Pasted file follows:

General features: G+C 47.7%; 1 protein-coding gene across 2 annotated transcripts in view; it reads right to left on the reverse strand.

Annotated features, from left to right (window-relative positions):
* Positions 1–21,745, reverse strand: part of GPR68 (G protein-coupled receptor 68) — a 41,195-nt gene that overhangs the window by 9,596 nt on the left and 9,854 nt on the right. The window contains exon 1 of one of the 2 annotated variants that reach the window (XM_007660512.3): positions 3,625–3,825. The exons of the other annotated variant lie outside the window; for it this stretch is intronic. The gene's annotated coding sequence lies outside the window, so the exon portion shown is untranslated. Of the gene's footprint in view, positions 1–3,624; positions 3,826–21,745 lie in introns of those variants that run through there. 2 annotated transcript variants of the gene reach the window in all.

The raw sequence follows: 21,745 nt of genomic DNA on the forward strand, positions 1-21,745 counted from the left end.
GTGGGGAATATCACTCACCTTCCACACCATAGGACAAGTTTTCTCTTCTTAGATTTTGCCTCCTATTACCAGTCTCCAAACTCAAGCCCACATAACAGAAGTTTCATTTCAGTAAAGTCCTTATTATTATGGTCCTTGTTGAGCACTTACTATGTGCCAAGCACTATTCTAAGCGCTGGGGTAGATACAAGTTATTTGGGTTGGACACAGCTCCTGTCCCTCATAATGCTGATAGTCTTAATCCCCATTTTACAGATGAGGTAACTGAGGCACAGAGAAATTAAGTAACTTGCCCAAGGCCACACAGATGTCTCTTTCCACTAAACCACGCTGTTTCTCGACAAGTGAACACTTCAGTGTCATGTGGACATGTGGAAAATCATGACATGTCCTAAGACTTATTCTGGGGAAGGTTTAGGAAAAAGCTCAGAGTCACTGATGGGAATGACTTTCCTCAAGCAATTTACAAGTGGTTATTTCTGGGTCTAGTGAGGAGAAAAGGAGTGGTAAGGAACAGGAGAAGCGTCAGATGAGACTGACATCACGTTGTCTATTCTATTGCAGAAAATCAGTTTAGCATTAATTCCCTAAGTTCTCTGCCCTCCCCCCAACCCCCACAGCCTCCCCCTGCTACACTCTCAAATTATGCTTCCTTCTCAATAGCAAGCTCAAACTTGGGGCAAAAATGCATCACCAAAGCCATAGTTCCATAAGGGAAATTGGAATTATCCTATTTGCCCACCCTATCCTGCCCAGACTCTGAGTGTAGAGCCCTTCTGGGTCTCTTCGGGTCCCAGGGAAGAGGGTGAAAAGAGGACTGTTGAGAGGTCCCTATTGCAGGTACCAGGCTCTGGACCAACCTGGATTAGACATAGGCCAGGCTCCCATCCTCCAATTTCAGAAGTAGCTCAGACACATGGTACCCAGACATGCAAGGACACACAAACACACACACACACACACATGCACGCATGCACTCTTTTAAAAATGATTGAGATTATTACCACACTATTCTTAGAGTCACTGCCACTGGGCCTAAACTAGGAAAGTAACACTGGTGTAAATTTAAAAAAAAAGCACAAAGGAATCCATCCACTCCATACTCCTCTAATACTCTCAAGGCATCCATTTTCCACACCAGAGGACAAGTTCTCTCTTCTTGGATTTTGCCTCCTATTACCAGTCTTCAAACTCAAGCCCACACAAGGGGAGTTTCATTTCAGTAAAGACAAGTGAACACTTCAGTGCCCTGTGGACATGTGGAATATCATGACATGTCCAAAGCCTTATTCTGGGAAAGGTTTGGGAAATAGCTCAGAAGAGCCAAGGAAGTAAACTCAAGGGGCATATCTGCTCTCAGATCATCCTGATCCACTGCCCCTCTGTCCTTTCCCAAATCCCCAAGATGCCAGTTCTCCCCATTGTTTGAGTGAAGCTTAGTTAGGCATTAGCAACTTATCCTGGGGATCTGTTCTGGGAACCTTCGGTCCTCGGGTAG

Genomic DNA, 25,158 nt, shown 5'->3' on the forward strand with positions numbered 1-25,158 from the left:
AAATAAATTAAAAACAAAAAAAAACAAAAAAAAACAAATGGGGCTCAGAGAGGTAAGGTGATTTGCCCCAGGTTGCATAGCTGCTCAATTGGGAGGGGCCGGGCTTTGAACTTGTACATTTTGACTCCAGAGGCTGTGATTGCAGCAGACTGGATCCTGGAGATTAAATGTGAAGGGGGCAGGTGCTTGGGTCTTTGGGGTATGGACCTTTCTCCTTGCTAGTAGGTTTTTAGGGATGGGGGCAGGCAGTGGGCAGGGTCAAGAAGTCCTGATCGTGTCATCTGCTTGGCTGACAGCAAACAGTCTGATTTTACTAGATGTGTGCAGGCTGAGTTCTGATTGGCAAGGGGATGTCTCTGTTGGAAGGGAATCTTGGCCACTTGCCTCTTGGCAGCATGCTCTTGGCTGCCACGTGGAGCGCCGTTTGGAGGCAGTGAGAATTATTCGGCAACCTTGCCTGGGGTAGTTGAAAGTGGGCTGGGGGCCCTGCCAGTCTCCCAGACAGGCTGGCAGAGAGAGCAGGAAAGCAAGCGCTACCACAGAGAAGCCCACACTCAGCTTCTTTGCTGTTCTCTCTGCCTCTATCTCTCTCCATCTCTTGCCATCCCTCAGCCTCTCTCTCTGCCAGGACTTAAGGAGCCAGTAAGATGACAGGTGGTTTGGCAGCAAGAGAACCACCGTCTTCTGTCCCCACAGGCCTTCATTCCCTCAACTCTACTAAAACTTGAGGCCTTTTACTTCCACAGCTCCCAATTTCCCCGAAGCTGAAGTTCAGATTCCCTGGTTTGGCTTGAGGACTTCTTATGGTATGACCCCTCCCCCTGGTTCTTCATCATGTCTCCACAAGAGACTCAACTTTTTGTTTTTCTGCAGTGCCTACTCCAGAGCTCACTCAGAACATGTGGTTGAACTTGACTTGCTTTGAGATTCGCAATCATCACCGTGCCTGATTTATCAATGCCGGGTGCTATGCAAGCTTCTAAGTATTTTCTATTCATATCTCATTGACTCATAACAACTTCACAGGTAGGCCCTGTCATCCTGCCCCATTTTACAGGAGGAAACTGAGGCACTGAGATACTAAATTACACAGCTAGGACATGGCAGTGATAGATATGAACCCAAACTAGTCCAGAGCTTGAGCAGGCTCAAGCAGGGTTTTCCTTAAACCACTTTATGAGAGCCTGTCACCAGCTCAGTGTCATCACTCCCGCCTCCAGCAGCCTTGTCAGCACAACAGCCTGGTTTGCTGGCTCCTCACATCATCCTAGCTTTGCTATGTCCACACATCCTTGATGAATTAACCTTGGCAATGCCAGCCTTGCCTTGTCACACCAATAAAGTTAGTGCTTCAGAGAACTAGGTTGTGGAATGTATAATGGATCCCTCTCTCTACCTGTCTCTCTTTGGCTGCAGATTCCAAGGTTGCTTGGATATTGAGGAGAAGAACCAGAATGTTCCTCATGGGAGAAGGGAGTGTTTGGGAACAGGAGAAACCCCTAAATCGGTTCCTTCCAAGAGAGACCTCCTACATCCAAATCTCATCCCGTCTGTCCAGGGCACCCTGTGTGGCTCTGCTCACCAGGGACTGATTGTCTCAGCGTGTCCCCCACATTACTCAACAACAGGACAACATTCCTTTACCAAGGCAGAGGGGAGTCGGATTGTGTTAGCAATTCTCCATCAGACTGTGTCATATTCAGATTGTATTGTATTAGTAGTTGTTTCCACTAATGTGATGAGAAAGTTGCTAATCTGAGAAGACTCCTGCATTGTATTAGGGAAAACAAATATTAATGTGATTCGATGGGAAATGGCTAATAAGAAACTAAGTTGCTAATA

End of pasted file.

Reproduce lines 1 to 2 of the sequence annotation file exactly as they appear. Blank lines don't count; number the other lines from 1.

General features: G+C 47.7%; 1 protein-coding gene across 2 annotated transcripts in view; it reads right to left on the reverse strand.

Annotated features, from left to right (window-relative positions):